mattam vinnate vinnata mattam). After listening to this concise teaching of the Buddha
attentively and vigilantly, Bahiya ,by not clinging ,not grasping to any, released his
mind from defilements.
Then the Buddha continued his alms-round . But, not long after the
departure of the Buddha, a young calf attacked Bahiya and caused his death. Later on the
Buddha came to know this and he asked the monks to take up his body ,burn it and pile a
cairn thereon. They did so and when the Buddha was asked about Bahiya's bourn, his future
destiny, by the monks, the Buddha said" A sage monks, was Bahiya of the Bark Garment.
He went in accordance with the Dhamma and he has won utter freedom."
This lesson of the Dhamma taught by the Buddha to Bahiya is very
significant to all of us. Today most of our people do not think of life and its brevity.
They attach to things and say "this is mine", "that is mine" or
tenaciously grasp and say "I" "my" and so on. They never try to give
others or give up things even after their sixties and seventies. We must not forget that
the Buddha gave this admonition on the way to his alms. It is very brief and
comprehensive. What he said was to be vigilant and mindful enough to understand things as
they are. He advised "Ditthe ditthamattam". That is to see things as they are
but not as they appear to be. "Sute suta mattam" That is to hear things as they
are but not as they appear to be and so on. When one sees things as they are one does not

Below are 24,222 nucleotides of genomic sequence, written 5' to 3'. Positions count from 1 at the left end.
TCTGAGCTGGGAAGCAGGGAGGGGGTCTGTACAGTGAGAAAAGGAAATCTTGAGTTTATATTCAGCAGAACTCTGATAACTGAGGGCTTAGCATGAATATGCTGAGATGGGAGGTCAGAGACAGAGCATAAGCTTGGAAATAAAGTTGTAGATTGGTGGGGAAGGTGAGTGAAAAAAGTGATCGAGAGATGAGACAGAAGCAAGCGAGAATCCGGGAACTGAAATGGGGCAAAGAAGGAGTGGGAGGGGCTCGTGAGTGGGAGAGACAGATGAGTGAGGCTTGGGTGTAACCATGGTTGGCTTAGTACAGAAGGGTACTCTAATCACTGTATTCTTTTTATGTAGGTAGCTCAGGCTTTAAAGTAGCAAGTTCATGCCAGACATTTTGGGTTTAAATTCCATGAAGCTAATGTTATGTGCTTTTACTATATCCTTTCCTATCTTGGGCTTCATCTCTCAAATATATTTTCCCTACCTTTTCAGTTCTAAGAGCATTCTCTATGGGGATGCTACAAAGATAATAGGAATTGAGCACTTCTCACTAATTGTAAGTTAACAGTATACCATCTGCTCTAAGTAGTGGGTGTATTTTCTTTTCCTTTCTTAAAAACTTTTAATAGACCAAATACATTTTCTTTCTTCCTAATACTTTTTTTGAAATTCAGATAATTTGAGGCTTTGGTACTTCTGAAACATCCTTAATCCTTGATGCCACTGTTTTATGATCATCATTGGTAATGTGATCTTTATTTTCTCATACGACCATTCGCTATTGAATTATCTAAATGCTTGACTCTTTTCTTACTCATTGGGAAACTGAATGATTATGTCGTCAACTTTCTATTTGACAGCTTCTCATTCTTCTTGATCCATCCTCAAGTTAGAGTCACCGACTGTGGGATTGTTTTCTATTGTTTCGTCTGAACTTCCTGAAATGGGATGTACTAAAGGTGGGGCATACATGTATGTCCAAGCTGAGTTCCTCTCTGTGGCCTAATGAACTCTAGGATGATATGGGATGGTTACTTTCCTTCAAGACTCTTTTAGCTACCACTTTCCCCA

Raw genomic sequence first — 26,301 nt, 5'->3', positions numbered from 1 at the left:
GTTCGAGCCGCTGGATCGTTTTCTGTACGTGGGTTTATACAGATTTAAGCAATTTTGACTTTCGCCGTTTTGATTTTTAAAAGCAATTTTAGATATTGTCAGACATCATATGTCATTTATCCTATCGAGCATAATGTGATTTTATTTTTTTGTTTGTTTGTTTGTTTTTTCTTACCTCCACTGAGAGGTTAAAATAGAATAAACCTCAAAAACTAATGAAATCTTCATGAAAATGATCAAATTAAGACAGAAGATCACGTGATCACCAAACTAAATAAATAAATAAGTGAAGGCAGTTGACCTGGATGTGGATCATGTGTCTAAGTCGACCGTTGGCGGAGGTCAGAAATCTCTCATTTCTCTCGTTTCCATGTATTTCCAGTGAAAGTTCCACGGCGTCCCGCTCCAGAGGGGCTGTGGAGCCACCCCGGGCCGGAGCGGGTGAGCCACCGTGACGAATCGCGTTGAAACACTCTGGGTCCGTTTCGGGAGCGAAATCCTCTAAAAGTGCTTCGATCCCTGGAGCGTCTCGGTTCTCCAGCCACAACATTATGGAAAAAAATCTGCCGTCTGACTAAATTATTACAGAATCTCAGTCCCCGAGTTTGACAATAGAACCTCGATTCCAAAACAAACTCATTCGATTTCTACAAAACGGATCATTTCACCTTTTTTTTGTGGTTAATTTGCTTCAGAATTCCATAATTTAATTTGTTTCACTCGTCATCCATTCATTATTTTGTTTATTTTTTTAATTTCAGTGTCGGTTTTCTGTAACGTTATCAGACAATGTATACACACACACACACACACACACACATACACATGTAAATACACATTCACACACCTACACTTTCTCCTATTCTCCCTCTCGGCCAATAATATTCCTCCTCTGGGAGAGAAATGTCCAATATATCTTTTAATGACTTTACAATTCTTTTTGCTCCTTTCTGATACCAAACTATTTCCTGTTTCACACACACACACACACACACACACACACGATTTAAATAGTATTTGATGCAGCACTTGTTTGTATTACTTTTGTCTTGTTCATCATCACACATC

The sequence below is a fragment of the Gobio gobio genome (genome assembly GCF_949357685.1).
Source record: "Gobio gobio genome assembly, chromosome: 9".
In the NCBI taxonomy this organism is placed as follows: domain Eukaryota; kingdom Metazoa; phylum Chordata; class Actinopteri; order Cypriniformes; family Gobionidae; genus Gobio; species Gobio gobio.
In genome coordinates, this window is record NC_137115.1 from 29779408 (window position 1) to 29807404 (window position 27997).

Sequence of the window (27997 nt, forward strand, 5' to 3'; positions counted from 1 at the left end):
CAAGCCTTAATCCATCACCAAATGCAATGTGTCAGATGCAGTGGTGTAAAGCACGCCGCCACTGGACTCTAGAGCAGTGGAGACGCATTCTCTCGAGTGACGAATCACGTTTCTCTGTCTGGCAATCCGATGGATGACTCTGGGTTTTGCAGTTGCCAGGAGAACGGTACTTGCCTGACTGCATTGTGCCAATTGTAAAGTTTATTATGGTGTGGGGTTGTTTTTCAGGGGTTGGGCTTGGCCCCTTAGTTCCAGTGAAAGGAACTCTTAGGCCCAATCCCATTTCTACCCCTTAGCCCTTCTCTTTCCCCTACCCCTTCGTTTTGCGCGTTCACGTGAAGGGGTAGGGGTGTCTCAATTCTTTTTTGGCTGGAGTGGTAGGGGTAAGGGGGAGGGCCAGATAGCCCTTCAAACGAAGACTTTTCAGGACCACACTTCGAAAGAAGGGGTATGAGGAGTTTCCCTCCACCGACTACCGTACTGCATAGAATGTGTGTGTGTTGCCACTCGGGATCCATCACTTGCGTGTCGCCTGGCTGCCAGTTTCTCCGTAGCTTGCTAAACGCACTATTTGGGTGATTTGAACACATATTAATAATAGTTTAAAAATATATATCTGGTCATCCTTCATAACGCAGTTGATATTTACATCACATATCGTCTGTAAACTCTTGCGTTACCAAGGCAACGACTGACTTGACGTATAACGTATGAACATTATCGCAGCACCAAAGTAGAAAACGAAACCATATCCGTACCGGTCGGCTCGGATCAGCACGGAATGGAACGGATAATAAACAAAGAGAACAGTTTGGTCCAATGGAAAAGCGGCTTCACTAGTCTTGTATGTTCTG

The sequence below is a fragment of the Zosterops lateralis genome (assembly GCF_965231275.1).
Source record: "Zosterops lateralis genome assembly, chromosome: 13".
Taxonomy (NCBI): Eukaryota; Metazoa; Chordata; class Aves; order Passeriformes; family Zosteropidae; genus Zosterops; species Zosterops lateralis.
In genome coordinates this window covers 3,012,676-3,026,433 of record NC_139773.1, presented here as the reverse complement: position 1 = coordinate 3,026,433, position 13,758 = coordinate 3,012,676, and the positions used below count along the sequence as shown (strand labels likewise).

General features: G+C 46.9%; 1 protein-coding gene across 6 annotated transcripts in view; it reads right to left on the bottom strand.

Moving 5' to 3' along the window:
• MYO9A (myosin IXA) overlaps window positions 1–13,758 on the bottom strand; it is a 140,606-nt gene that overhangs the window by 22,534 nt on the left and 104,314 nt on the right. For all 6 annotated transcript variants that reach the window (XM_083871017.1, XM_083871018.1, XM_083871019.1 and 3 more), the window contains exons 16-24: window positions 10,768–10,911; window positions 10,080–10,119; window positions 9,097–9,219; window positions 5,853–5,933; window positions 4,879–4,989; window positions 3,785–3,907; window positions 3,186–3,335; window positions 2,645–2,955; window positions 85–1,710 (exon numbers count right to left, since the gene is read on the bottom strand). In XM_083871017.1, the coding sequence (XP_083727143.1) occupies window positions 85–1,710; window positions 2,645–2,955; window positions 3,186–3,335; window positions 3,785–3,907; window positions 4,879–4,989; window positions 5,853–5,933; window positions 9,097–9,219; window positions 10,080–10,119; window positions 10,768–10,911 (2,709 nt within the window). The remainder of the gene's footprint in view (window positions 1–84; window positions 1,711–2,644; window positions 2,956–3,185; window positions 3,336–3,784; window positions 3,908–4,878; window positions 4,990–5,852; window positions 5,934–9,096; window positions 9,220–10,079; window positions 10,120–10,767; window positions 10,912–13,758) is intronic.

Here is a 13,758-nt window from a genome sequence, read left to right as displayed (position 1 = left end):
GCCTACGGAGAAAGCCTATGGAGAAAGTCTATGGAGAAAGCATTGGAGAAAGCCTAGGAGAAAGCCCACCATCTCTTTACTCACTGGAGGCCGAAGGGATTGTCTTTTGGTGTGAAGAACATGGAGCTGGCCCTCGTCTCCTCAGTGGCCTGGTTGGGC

want to cling to it or take it as if it were his or her own .
Things are there in the world not to grasp as ours or mine but to use
them in wise manner for our survival and the co-existence. If we grasp things in the world
as ours or mine, then certainly, we fall into suffer because whatever thing we grasp to is
in the nature of changing. Things are ever-changing. If we are wise enough to understand
this properly, we are then free from grasping, becoming, birth, decay, death, lamentation,
Usually when we see, hear, smell, taste, touch, or cognize things
through our six senses what happen is that there arises the false notion of "I".
Once this idea of "I" has arisen, it inevitably follows the idea "I am
such-and-such". For instance, "I am a doctor" , "I am a good
typist" or "I am a good journalist "or such thing of the sort. When this
idea of "I am such-and such" has arisen ,there follows the idea of
comparison:" I am better than so-and-so" "I am not as good as so
and-so" "I am equal to so-and-so" like that. All these ideas are part of
the false notion "I am". When no such idea arises ,there is no birth, and this
freedom from birth is a state of coolness (sitibhuta).
If we engage in some practise of the Dhamma in our daily life, we can develop our mind,
little by little, so that the idea of "I" "mine" cannot arise.
Mindfulness is the most important thing to be practised to understand all these. Therefore
let us strive to understand this concise teaching of the Buddha which he taught to Bahiya
and practise it in our daily life. Let us practise the Dhamma, while we are in the bus ,in
the office, kitchen, on road or at home.